Will there be support for openbsd (firewall pf:-) ) VM?

Continuing the discussion from Qubes 4.0 Backup VMs slooow (gzip):

Openbsd support:

How to help?
What exactly is missing?

First idea would be a openbsd hvm that operates the network cards facing the evil.

Windows works with a hvm. So should openbsd as it gets access to real network boards.

Hold my beer:
A stupid approach that should work (I need to test it) would be to install openbsd on a hvm and include 2 nics (e.g. hme in my machine) and have one nic facing the evil and the other be connected to the nic (intel in my machine) which serves the netvm and which can be seen there as pci device.
BTW: I can use normal eth patch as gbit eth has auto mdi/x and the intel board is gbit eth.

This approach is lame, I know, but you should just hold my beer while I am doing it.

If it works, one could try to implement internal networking.

If you look at the issue relating to openbsd you will see that this is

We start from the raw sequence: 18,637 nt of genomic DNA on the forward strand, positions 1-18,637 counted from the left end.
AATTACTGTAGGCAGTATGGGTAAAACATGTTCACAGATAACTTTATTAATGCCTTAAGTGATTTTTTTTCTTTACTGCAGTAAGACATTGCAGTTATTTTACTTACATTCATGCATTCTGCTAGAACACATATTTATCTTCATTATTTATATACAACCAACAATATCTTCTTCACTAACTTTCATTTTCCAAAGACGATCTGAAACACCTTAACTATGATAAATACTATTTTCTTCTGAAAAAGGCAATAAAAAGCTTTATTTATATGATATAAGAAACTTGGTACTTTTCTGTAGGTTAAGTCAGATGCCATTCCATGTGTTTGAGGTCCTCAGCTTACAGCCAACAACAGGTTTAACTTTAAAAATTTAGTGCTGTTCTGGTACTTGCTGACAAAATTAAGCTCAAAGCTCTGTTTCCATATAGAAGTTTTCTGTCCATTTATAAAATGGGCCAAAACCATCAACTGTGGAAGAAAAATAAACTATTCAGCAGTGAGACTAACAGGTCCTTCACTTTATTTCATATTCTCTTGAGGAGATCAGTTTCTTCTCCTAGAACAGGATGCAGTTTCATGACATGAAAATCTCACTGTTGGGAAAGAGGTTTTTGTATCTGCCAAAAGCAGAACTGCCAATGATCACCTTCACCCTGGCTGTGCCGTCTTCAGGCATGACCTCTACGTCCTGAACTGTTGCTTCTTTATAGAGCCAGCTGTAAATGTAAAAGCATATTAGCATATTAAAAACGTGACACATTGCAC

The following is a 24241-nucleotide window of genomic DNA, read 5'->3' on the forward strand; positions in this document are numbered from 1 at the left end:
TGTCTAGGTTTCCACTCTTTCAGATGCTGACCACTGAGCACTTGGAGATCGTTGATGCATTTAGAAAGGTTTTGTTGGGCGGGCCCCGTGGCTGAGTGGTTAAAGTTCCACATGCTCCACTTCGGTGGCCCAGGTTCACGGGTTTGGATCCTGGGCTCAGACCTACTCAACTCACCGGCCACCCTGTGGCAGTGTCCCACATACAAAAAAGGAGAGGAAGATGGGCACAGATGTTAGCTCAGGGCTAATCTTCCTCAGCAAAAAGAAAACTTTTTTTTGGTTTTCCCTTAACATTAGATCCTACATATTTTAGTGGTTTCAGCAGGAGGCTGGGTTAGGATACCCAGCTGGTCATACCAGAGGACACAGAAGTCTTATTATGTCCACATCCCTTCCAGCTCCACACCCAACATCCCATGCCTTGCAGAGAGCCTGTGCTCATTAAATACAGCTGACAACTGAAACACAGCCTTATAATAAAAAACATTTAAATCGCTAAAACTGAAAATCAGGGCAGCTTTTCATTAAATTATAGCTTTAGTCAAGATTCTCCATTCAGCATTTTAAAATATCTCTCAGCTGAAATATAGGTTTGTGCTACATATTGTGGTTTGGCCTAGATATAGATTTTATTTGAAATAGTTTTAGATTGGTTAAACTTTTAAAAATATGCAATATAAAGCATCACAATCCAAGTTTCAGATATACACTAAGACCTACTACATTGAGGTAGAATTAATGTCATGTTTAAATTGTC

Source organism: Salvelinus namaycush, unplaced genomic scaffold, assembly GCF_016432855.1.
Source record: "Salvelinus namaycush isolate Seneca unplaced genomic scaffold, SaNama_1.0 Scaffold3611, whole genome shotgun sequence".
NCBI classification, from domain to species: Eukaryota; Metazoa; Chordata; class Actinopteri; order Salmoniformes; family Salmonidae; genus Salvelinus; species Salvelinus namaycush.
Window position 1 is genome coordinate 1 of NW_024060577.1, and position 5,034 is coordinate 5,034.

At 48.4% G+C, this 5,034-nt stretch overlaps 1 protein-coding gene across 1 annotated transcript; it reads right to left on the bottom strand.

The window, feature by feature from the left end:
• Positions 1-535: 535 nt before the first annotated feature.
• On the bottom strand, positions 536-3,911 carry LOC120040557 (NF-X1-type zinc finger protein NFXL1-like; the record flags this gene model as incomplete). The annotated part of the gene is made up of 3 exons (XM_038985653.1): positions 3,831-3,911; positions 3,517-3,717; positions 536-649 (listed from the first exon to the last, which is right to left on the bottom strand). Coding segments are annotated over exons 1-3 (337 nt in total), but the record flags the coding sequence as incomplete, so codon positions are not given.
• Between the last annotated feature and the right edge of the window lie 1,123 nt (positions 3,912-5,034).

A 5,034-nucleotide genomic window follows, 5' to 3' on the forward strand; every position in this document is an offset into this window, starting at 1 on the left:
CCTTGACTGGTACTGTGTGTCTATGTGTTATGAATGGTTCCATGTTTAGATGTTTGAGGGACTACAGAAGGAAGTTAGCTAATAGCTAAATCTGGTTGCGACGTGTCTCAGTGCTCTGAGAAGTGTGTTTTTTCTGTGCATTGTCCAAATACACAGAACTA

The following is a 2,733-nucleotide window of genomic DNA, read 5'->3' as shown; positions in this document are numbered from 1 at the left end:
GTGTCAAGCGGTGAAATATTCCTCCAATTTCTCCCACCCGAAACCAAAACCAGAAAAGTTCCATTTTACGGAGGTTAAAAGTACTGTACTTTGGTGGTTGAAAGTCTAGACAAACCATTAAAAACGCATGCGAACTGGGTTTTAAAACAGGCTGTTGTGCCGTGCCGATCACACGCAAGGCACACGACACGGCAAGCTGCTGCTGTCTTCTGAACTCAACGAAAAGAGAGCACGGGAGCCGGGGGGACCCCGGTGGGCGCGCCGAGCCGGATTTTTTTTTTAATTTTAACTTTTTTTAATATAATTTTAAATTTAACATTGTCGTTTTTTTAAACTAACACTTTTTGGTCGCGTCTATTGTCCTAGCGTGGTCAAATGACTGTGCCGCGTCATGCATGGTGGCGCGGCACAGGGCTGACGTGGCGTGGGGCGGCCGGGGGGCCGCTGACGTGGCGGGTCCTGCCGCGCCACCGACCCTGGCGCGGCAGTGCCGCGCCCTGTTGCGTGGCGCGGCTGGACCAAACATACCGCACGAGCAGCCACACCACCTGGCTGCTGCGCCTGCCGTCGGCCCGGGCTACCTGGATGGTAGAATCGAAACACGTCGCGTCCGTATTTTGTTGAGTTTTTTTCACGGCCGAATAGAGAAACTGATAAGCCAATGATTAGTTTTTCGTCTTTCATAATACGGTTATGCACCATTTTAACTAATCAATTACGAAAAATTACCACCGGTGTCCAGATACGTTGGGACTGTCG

a working system: I made a note on
this years ago, using a somewhat simpler approach, and routing through
sys-firewall.
It’s been discussed in the forum and the mailing lists a number of
times.

imo what is missing is the need for this in Qubes.

I never presume to speak for the Qubes team.


When I comment in the Forum or in the mailing lists I speak for myself.

1 Like

!!! YES THE NEEED!!!
I REALLY NEED OPENBSD, AS I DREAM IN PF, AND CAN NOT REST UNTIL OPENBSD IS
THE NETVM OF QUBES!!!

!!!

YEAH!

Really, openbsd is one of the finest systems that hit the internet, and I would really
need openbsd as net vm and as firewall vm.
BTW: pf includes nice load balancing.

Please include it asap, and I am willing to help where I can.

Cheers

luja

unman Qubes Team
March 2